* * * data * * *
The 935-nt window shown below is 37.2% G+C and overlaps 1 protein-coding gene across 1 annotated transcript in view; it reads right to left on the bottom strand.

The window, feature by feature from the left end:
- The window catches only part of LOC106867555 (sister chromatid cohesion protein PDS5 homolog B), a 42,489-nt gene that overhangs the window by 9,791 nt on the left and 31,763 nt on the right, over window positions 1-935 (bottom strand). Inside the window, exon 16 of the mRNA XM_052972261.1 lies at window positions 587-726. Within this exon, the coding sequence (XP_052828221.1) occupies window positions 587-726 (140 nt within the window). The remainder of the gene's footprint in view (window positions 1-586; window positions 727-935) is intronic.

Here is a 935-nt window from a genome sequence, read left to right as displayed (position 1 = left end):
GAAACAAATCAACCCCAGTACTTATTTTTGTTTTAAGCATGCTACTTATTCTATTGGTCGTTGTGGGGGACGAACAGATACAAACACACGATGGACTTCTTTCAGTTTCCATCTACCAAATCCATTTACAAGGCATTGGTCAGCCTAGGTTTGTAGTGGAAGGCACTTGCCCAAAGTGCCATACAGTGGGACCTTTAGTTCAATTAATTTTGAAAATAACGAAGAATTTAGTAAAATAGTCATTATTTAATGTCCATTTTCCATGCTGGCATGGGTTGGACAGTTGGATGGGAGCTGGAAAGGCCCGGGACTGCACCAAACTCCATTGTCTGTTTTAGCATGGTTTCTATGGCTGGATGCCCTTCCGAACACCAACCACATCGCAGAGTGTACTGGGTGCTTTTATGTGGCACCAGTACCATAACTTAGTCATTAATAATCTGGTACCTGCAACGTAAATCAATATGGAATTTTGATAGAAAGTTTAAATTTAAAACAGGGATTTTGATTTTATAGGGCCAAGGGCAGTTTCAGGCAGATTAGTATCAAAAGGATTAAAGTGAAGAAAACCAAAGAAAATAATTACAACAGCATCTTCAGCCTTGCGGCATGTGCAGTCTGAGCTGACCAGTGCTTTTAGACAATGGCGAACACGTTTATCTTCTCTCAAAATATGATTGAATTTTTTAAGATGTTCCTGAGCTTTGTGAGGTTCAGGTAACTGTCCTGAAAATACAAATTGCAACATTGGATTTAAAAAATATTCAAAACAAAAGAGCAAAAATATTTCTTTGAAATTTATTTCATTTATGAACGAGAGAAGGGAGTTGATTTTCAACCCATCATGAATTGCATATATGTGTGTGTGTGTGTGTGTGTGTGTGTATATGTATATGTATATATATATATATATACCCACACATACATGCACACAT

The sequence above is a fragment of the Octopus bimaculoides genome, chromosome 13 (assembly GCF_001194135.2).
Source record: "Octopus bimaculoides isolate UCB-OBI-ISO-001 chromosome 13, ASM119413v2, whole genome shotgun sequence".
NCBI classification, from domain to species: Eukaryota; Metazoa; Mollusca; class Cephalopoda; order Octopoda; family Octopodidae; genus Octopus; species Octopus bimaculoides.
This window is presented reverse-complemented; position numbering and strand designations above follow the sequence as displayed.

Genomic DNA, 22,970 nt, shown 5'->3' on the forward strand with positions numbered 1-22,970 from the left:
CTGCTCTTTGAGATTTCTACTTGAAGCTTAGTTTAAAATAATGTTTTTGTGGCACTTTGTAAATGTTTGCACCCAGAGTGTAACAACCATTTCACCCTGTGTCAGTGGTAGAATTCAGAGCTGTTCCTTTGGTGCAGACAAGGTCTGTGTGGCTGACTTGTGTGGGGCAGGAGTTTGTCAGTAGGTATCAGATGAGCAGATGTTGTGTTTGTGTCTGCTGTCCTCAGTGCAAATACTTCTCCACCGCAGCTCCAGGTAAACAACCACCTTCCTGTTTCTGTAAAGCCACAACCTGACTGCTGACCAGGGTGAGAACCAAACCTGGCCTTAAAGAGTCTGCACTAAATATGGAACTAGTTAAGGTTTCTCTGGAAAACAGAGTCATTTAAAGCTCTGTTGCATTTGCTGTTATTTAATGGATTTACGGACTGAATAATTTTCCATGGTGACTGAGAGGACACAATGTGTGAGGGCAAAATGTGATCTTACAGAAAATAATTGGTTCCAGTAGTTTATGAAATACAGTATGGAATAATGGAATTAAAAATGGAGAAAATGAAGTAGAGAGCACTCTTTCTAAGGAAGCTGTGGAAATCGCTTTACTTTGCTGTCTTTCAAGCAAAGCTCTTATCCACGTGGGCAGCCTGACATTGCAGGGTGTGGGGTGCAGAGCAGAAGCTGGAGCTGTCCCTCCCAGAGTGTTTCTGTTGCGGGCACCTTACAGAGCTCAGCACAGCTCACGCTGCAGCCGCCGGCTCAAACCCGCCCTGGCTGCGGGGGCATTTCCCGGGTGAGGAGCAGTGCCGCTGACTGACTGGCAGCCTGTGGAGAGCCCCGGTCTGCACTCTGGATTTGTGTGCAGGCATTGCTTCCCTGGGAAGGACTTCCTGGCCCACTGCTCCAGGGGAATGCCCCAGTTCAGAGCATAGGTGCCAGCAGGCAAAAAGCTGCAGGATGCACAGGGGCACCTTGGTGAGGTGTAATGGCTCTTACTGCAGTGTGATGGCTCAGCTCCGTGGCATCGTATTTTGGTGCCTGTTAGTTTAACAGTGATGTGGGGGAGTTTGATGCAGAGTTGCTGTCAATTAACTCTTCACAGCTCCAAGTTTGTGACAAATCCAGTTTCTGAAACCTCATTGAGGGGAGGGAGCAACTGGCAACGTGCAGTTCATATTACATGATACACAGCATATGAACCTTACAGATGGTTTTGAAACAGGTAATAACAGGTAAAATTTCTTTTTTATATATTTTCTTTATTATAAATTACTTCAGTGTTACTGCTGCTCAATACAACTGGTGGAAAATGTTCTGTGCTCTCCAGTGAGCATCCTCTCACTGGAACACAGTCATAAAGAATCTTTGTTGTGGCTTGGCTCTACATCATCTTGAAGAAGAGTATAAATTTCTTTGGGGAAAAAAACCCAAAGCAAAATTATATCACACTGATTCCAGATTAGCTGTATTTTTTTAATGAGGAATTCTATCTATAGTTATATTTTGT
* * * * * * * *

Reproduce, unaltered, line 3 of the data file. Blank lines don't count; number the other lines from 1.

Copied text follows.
- The window catches only part of LOC106867555 (sister chromatid cohesion protein PDS5 homolog B), a 42,489-nt gene that overhangs the window by 9,791 nt on the left and 31,763 nt on the right, over window positions 1-935 (bottom strand). Inside the window, exon 16 of the mRNA XM_052972261.1 lies at window positions 587-726. Within this exon, the coding sequence (XP_052828221.1) occupies window positions 587-726 (140 nt within the window). The remainder of the gene's footprint in view (window positions 1-586; window positions 727-935) is intronic.